November 15, 2012   No Comments

Weblog #3 – Post #3 – Virtual Museum of Metis History and Culture

Storytelling is important in Metis culture as a means to pass information from the Elders to the youth of society.  This Virtual Museum provides archived collections of Metis history, interviews, conferences, transcripts, learning resources, artistic expressions, and multimedia files honouring Metis music, dance, and storytelling.

November 15, 2012   No Comments

Weblog #2: Post #5

Council of Ministers of Education (CMEC)

This site offers information garnered on the Summit on Aboriginal Education, where education ministers and leaders from Aboriginal organizations met to improve Aboriginal education.

The summit focused on:
1. raising public awareness of First Nations, Métis, and Inuit education and the need to eliminate gaps between learners.
2. building support for partnerships with Aboriginal organizations.
3. identifying areas for action to meet the goals of Learn Canada 2020 
4. engaging federal government in Aboriginal education issues to implement policy change.
5. building networks for future collaboration.

Aboriginal Education Action Plan
Aboriginal Education Best Practices
Summit on Aboriginal Education Report 


October 21, 2012   No Comments

Metis Harvesting Rights in Alberta

Continuing my search for information related to the environmental issues surfacing in Alberta, I have stumbled upon an interesting case regarding harvesting rights of the Metis.  Harvesting refers to the rights of the Metis, First Nations, and Inuit to collect foods by fishing, hunting, and farming.

Metis Nation of Alberta Harvesting Policy

Garry Hirsekorn was found guilty of two counts under the Alberta Wildlife Act and fined $700 after killing a mule deer in southern Alberta.  It is argued that his case was a planned action by the Metis to bring attention to the harvesting rights established (Section 35 of the Canadian Constitution) by the Alberta government.  The court proceedings started in April 2009, and the ruling was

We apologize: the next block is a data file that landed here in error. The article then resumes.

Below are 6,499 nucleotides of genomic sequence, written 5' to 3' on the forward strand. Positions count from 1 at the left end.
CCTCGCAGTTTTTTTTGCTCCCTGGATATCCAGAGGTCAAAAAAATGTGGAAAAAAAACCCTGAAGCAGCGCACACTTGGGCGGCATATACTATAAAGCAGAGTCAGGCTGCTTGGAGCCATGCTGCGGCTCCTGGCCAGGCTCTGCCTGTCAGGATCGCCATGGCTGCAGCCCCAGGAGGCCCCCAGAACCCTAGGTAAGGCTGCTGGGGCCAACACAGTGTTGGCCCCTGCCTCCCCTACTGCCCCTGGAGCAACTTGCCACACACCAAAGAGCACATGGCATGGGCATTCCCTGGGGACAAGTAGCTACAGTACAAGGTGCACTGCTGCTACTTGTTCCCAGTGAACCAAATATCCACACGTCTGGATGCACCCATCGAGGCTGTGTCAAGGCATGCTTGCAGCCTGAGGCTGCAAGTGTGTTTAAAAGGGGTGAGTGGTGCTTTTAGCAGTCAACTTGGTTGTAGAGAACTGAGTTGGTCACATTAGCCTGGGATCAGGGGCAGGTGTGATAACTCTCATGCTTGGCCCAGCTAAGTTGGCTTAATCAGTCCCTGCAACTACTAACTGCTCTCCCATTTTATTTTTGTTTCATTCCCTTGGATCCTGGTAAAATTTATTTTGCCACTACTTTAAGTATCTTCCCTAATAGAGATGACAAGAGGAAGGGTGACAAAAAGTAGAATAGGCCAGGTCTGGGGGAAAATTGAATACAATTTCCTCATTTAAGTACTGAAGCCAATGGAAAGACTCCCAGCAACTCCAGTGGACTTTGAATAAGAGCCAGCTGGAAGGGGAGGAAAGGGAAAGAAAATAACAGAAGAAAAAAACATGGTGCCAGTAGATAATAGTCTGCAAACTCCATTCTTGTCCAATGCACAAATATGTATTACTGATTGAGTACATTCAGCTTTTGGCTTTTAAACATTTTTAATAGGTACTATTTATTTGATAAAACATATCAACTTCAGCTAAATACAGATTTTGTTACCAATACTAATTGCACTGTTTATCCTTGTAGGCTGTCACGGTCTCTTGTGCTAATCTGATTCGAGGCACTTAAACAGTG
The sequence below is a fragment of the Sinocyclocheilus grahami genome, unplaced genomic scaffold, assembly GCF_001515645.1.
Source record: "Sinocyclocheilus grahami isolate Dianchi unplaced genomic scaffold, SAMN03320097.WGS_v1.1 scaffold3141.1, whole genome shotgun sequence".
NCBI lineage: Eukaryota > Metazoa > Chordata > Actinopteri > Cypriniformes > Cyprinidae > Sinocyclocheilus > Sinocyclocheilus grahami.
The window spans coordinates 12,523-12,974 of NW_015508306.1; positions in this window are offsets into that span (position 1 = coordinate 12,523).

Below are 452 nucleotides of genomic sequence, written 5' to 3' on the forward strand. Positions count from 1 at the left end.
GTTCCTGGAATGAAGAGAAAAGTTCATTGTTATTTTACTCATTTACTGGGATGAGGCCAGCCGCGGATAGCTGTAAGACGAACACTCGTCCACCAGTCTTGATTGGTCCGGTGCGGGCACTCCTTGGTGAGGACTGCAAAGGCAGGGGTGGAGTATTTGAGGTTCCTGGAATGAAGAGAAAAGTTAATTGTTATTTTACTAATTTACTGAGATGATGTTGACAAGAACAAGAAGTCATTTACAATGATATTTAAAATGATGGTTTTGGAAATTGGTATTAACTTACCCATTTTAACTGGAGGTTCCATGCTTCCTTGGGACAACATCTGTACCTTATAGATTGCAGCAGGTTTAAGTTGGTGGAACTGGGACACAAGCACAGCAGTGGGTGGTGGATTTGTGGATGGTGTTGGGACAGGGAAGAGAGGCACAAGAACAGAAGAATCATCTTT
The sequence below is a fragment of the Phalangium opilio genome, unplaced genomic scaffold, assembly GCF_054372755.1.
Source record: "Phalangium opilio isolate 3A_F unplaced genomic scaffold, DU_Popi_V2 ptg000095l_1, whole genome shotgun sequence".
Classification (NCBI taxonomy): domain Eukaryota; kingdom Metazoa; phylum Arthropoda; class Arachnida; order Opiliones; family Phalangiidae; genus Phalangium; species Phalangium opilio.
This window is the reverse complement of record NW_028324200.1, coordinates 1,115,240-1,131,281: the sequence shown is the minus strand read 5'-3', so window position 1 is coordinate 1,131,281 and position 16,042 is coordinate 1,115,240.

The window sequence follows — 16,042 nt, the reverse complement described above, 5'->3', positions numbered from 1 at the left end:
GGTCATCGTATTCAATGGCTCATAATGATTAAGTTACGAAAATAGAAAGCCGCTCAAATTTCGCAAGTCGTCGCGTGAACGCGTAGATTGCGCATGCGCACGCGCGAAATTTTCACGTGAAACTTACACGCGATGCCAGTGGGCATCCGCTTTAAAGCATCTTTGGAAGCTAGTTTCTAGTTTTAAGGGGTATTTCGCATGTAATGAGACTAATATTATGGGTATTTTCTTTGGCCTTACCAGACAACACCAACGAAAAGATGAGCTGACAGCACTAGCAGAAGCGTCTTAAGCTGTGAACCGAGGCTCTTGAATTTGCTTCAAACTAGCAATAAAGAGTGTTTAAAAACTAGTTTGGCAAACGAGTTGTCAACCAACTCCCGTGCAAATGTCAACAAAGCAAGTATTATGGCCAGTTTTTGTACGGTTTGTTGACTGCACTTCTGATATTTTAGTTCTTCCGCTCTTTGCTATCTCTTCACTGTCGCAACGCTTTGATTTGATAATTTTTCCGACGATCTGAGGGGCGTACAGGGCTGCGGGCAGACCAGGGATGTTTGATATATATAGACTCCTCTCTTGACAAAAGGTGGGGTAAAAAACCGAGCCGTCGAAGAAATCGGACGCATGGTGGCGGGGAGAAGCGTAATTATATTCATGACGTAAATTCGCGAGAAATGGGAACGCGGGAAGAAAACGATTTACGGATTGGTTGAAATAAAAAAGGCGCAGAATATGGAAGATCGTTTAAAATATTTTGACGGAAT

Fish and Wildlife was aware of the planned hunt, but it is argued that the hunt was used for political purposes and not for traditional purposes.  Furthermore, it is argued that there is no historical Metis community in southern Alberta, therefore Hirsekorn is guilty of illegal hunting.

News Article for Hirsekorn’s Verdict

The decision has been appealed (in August 2012), but there are 25 other Metis charged with illegal hunting and are currently awaiting trial.

Hirsekorn’s Appeal

This case refers frequently to  the case of Steve and Roddy Powley, who killed a moose in October of 1993.  They identified the moose with a Metis card, specifying it was intended to be food for the winter.  Despite this identification, Ontario Conservation Officers charged the Powleys for hunting without a license and unlawful possession of a moose.  The judge ruled that the Powleys have a right to hunt, based upon Section 35 of the Constitution Act (1982).  Charges were dismissed, but the Crown appealed.  In February of 2001, the Court of Appeal upheld the early decision, but the Crown appealed to the Supreme Court.  In September of 2003, the Supreme Court supported the initial verdict as well, and supports the Metis right to harvest year-round.

The Powley Test 


September 23, 2012   No Comments